To report the prevalence of prescription opioid use and evaluate the trends in a large cohort of Medicaid-enrolled pregnant women.
A cohort of pregnancies was identified using data from the Medicaid Analytical eXtract for the period of 2000–2007. Dispensing of opioids, as a class and separately for individual agents, was evaluated using claims from filled prescriptions. Variations in patterns of prescription opioid fills were examined by demographic characteristics, by geographic region, and over time. Median number of opioid prescriptions dispensed and cumulative days of availability for prescription opioids during pregnancy were reported.
The study population consisted of more than 1.1 million women with completed pregnancies from 46 U.S. states and Washington, DC. One of five women from our cohort (21.6%) filled a prescription for an opioid during pregnancy; this proportion increased from 18.5% in 2000 to 22.8% in 2007. Substantial regional variation was seen with the proportion of women who filled a prescription during pregnancy, ranging between 9.5% and 41.6% across the states. Codeine and hydrocodone were the most commonly prescribed opioids. Among women filling at least one opioid prescription, the median (interquartile range) number of prescriptions filled was 1 (1–2) and the median (interquartile range) cumulative days of opioid availability during pregnancy were 5 (3–13) days.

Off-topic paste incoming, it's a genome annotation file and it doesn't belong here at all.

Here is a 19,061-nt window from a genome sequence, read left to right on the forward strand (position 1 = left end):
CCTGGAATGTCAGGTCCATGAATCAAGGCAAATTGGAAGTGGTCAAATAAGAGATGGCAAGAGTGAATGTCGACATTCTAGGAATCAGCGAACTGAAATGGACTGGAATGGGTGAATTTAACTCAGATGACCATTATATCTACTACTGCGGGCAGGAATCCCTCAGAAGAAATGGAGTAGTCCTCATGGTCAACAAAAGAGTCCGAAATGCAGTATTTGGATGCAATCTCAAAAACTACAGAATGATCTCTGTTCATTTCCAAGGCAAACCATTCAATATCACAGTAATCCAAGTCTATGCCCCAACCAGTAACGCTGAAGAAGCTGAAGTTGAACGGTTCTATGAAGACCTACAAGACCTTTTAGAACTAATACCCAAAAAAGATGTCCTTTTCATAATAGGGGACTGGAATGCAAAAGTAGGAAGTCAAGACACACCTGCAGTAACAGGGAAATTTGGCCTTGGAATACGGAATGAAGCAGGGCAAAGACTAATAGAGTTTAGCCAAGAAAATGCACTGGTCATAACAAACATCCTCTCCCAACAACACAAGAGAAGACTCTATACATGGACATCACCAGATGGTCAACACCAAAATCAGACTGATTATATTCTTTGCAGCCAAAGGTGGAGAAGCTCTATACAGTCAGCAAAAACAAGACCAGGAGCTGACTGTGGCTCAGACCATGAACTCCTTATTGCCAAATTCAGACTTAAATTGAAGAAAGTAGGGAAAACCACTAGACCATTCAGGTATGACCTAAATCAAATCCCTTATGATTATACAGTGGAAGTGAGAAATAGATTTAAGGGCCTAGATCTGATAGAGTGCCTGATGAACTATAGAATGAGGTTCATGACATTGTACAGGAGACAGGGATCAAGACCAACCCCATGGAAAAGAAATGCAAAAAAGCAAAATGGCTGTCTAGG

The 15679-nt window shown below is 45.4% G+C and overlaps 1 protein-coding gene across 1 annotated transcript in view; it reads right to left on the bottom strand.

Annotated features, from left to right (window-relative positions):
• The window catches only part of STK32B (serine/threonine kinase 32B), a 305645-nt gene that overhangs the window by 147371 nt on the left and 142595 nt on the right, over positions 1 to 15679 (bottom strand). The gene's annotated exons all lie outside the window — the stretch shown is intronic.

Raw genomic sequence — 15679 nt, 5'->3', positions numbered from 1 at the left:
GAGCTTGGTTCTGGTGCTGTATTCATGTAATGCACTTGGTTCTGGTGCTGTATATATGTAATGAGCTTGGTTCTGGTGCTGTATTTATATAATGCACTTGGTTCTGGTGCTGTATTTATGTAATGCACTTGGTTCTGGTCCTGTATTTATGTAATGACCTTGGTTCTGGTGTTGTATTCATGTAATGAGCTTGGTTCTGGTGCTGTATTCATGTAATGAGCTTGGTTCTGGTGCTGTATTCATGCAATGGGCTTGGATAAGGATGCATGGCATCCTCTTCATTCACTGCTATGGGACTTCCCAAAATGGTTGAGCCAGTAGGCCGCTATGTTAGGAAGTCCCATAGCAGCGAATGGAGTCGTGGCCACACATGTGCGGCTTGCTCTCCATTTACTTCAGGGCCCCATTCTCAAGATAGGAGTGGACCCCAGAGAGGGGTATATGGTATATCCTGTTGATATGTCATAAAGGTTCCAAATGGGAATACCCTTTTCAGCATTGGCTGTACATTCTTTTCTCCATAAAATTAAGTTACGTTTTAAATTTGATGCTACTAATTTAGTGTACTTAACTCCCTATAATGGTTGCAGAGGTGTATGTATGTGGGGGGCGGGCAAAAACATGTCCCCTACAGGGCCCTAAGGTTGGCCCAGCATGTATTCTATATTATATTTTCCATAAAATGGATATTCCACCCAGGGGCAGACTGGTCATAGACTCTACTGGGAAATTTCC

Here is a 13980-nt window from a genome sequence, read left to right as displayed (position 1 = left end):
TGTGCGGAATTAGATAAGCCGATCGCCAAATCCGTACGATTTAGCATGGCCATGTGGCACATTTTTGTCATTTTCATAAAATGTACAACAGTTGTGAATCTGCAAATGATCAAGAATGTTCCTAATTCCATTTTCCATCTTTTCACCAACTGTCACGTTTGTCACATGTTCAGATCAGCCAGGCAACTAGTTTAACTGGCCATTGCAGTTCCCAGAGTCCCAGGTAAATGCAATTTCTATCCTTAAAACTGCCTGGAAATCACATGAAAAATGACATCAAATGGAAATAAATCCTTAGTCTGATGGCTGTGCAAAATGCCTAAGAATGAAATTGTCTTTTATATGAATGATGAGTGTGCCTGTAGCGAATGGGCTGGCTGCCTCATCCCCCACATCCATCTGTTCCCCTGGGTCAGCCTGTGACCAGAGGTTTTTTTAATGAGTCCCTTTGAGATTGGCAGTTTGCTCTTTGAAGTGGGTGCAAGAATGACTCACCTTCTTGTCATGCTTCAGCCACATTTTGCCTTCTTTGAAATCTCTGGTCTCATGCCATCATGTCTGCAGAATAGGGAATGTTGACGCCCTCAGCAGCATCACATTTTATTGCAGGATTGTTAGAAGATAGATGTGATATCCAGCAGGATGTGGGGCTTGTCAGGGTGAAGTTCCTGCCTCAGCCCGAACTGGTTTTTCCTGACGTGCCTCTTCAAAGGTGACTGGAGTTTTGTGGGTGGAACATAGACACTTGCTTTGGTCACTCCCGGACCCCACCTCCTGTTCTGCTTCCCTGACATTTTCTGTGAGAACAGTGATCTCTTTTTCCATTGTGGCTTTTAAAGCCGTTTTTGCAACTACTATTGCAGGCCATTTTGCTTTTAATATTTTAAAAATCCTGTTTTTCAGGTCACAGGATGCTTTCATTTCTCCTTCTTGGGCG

We observed high and increasing number of filled prescriptions for opioids during pregnancy among Medicaid-enrolled women. These findings call for further safety evaluations of these drugs and their effects on the developing fetus to inform clinical practice.
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